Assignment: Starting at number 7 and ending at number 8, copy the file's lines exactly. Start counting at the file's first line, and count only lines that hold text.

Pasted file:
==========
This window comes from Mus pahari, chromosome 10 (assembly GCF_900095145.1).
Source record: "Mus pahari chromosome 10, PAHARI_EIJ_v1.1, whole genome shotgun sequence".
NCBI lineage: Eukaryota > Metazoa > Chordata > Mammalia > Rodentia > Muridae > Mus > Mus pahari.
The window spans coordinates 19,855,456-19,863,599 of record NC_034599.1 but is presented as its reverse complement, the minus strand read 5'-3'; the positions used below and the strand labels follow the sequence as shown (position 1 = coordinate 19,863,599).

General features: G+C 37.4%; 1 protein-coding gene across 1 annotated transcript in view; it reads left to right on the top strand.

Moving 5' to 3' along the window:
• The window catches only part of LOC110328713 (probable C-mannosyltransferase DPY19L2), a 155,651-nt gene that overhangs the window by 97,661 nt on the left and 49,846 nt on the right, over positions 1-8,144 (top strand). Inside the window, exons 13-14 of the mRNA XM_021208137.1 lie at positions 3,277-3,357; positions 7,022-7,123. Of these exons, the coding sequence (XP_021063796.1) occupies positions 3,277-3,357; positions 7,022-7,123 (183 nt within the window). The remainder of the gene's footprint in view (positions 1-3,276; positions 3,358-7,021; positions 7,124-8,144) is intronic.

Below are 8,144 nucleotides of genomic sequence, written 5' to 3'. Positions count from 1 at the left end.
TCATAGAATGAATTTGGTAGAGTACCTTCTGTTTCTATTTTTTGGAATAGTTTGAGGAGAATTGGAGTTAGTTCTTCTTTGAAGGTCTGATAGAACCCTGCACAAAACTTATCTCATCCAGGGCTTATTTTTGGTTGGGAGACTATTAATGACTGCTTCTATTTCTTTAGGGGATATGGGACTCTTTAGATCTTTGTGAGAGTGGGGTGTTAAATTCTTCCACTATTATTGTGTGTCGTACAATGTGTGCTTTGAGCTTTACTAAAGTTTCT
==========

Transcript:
• The window catches only part of LOC110328713 (probable C-mannosyltransferase DPY19L2), a 155,651-nt gene that overhangs the window by 97,661 nt on the left and 49,846 nt on the right, over positions 1-8,144 (top strand). Inside the window, exons 13-14 of the mRNA XM_021208137.1 lie at positions 3,277-3,357; positions 7,022-7,123. Of these exons, the coding sequence (XP_021063796.1) occupies positions 3,277-3,357; positions 7,022-7,123 (183 nt within the window). The remainder of the gene's footprint in view (positions 1-3,276; positions 3,358-7,021; positions 7,124-8,144) is intronic.

Below are 8,144 nucleotides of genomic sequence, written 5' to 3'. Positions count from 1 at the left end.